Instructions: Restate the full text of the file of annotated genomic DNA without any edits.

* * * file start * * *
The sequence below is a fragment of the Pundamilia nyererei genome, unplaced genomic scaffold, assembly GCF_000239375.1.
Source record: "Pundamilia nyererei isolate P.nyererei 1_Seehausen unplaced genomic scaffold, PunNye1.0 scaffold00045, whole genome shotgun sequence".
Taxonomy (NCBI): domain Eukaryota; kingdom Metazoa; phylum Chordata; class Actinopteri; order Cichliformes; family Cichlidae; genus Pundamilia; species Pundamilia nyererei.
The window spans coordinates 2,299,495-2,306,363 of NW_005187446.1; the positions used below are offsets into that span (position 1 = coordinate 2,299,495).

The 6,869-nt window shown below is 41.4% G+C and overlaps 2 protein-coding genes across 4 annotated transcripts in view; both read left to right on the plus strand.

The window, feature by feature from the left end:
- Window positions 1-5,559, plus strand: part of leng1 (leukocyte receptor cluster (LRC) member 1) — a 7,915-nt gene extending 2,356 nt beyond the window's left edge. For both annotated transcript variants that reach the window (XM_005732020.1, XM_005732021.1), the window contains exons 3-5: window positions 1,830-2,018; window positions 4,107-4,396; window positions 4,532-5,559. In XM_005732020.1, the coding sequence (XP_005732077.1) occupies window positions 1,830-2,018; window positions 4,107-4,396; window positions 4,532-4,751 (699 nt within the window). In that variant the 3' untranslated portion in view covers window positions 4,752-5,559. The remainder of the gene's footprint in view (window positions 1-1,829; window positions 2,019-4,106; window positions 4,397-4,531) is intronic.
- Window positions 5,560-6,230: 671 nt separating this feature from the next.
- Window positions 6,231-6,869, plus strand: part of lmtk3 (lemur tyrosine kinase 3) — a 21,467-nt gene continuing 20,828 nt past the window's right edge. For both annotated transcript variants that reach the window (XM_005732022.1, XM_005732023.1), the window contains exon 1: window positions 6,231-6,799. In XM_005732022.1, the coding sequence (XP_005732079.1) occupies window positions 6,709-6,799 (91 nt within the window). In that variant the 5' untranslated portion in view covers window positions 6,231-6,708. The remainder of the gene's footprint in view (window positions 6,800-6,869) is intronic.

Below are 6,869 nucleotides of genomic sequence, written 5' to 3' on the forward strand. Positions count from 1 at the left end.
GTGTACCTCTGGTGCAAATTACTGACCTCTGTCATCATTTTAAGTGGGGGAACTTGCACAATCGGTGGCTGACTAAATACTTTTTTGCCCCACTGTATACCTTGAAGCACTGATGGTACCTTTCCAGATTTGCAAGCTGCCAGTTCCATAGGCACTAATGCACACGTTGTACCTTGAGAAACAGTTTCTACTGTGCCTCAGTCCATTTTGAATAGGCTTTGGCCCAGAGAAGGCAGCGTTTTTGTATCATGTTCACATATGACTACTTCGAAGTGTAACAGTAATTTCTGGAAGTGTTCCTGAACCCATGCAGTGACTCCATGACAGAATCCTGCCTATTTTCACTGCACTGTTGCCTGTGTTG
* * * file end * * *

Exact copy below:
The sequence below is a fragment of the Pundamilia nyererei genome, unplaced genomic scaffold, assembly GCF_000239375.1.
Source record: "Pundamilia nyererei isolate P.nyererei 1_Seehausen unplaced genomic scaffold, PunNye1.0 scaffold00045, whole genome shotgun sequence".
Taxonomy (NCBI): domain Eukaryota; kingdom Metazoa; phylum Chordata; class Actinopteri; order Cichliformes; family Cichlidae; genus Pundamilia; species Pundamilia nyererei.
The window spans coordinates 2,299,495-2,306,363 of NW_005187446.1; the positions used below are offsets into that span (position 1 = coordinate 2,299,495).

The 6,869-nt window shown below is 41.4% G+C and overlaps 2 protein-coding genes across 4 annotated transcripts in view; both read left to right on the plus strand.

The window, feature by feature from the left end:
- Window positions 1-5,559, plus strand: part of leng1 (leukocyte receptor cluster (LRC) member 1) — a 7,915-nt gene extending 2,356 nt beyond the window's left edge. For both annotated transcript variants that reach the window (XM_005732020.1, XM_005732021.1), the window contains exons 3-5: window positions 1,830-2,018; window positions 4,107-4,396; window positions 4,532-5,559. In XM_005732020.1, the coding sequence (XP_005732077.1) occupies window positions 1,830-2,018; window positions 4,107-4,396; window positions 4,532-4,751 (699 nt within the window). In that variant the 3' untranslated portion in view covers window positions 4,752-5,559. The remainder of the gene's footprint in view (window positions 1-1,829; window positions 2,019-4,106; window positions 4,397-4,531) is intronic.
- Window positions 5,560-6,230: 671 nt separating this feature from the next.
- Window positions 6,231-6,869, plus strand: part of lmtk3 (lemur tyrosine kinase 3) — a 21,467-nt gene continuing 20,828 nt past the window's right edge. For both annotated transcript variants that reach the window (XM_005732022.1, XM_005732023.1), the window contains exon 1: window positions 6,231-6,799. In XM_005732022.1, the coding sequence (XP_005732079.1) occupies window positions 6,709-6,799 (91 nt within the window). In that variant the 5' untranslated portion in view covers window positions 6,231-6,708. The remainder of the gene's footprint in view (window positions 6,800-6,869) is intronic.

Below are 6,869 nucleotides of genomic sequence, written 5' to 3' on the forward strand. Positions count from 1 at the left end.
GTGTACCTCTGGTGCAAATTACTGACCTCTGTCATCATTTTAAGTGGGGGAACTTGCACAATCGGTGGCTGACTAAATACTTTTTTGCCCCACTGTATACCTTGAAGCACTGATGGTACCTTTCCAGATTTGCAAGCTGCCAGTTCCATAGGCACTAATGCACACGTTGTACCTTGAGAAACAGTTTCTACTGTGCCTCAGTCCATTTTGAATAGGCTTTGGCCCAGAGAAGGCAGCGTTTTTGTATCATGTTCACATATGACTACTTCGAAGTGTAACAGTAATTTCTGGAAGTGTTCCTGAACCCATGCAGTGACTCCATGACAGAATCCTGCCTATTTTCACTGCACTGTTGCCTGTGTTG